- Timing of water delivery
- Amount of water available
- Duration, intensity, and timing of hot spells
- Soil texture
- Soil depth
- Method of irrigation
In newly planted vineyards, water management is critical for proper vine establishment. Without sufficient root growth, which is driven by the supply of adequate moisture, vines will struggle with establishment and winter survival. Under drought advisories, if water restrictions are substantial enough to prevent proper irrigation regimes, growers may consider delaying the establishment of new vineyards until irrigation forecasts have improved.
The information presented here, along with other advisories on irrigation management and efficiency, outline the management concerns and possible solutions for growers during periods of inadequate water availability for mature plantings.
Grapevine Water Use
Grapevines can adapt to both low and high water availability in the surrounding soil. Vitis labrusca ‘Concord’ is native to the eastern United States and is thus more suited to higher water availability. Wine grapes (Vitis vinifera) have evolved under drier conditions and are more efficient in their water use.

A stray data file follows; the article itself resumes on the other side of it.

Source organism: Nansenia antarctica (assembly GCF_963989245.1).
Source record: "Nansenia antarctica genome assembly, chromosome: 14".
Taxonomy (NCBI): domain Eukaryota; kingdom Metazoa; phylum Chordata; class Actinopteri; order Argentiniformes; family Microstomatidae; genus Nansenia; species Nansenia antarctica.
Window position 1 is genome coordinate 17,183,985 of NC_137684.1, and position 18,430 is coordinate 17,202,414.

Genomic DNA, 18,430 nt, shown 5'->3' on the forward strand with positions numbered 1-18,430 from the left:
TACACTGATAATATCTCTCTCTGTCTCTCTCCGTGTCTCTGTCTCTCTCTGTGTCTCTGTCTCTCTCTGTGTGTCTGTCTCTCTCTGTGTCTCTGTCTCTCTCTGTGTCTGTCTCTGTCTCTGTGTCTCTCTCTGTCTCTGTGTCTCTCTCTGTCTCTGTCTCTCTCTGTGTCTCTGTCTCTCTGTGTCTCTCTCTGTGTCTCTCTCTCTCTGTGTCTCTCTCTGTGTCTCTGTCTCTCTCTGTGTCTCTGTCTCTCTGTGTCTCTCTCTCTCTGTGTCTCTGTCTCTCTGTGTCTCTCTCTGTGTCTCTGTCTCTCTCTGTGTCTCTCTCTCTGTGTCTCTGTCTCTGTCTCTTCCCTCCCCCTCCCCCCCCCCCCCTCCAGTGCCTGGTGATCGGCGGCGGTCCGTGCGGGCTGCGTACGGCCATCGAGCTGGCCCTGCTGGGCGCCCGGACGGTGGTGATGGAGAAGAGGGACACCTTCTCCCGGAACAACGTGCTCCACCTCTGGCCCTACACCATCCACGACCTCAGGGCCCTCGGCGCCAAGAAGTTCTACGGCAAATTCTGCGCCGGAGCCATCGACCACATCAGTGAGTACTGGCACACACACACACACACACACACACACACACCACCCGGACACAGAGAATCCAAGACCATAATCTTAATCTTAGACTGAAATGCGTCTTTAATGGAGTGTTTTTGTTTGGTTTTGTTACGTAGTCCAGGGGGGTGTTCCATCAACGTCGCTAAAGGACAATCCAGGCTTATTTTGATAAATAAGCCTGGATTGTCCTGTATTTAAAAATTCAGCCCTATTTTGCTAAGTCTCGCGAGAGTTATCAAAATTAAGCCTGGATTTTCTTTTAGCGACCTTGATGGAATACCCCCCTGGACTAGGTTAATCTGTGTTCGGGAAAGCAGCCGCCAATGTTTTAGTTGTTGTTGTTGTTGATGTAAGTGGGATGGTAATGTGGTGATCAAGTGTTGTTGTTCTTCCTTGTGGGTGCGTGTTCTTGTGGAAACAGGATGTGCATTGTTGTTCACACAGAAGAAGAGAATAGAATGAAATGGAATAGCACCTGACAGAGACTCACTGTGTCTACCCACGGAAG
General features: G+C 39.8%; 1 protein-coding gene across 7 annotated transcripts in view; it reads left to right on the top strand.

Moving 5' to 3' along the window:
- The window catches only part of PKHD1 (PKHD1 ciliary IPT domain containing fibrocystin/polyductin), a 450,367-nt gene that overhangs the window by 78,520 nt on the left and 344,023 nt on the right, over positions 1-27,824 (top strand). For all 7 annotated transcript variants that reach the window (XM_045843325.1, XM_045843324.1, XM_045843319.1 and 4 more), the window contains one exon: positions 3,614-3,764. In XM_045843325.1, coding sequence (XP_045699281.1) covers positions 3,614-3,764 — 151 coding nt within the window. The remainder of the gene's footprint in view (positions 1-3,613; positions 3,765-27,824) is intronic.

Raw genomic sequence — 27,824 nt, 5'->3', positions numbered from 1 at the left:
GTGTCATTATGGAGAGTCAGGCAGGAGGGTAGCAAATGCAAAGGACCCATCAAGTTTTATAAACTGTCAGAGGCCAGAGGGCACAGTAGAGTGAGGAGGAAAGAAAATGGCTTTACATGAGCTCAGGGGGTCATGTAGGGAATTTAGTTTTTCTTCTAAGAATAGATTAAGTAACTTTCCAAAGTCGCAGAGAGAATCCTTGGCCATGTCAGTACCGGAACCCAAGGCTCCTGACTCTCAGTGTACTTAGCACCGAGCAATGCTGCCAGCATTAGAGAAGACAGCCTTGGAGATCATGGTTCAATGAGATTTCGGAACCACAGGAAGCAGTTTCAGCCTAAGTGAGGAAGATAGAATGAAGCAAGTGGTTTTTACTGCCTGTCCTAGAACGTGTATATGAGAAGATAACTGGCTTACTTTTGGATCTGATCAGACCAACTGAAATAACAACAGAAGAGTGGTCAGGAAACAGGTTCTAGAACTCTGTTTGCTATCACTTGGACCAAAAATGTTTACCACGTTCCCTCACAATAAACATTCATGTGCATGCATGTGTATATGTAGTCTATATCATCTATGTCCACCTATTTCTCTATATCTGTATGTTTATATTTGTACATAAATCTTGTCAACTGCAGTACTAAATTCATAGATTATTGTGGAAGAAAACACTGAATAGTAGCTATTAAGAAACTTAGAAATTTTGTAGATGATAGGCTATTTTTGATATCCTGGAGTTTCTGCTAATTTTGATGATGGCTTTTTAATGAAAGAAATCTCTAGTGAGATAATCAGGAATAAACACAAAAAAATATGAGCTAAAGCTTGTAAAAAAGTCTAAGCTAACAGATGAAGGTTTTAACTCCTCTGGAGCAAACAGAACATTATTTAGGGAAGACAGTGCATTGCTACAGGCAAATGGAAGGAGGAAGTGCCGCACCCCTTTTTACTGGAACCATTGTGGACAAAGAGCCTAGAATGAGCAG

Regardless of plant origin, a basic volume of water is needed for vine survival; in order to reach optimum yield and crop quality, more water than the “absolute minimum” is needed. A general rule of thumb is that 12-16 acre-inches of water is the minimum amount required during the growing season to actually produce a viable crop. However, this rule is highly variable because it is affected by soil type, age of vine, weather, root depth, crop load, and other growing attributes. This effectively means that vines can survive droughts, depending on the severity and duration of the drought, but they may not produce fruit.
Effects of Water Stress
Extreme water stress in vines is most damaging when it occurs between the phenological stages of bloom to pea-size berries (late spring to early summer), concurrent with rapid shoot growth, ovule fertilization, and rapid cell division in young berries (Figure 1). Water stress during this time will result in poor berry set and small berries.
Between the stage of véraison and harvest, RDI is still a common practice in red wine grapes, but not white wine grapes or juice grapes.
At this time, vines are less susceptible to drought conditions because they begin using the phloem, rather than the xylem, for water transport. The phloem is less susceptible to changes in soil water levels (Keller 2010); however, they still need sufficient soil moisture so as not to go past the permanent wilting point of the plant. RDI during this time period aids in slowing vegetative vine growth, and helps the processes associated with vine dormancy and cold hardiness acclimation.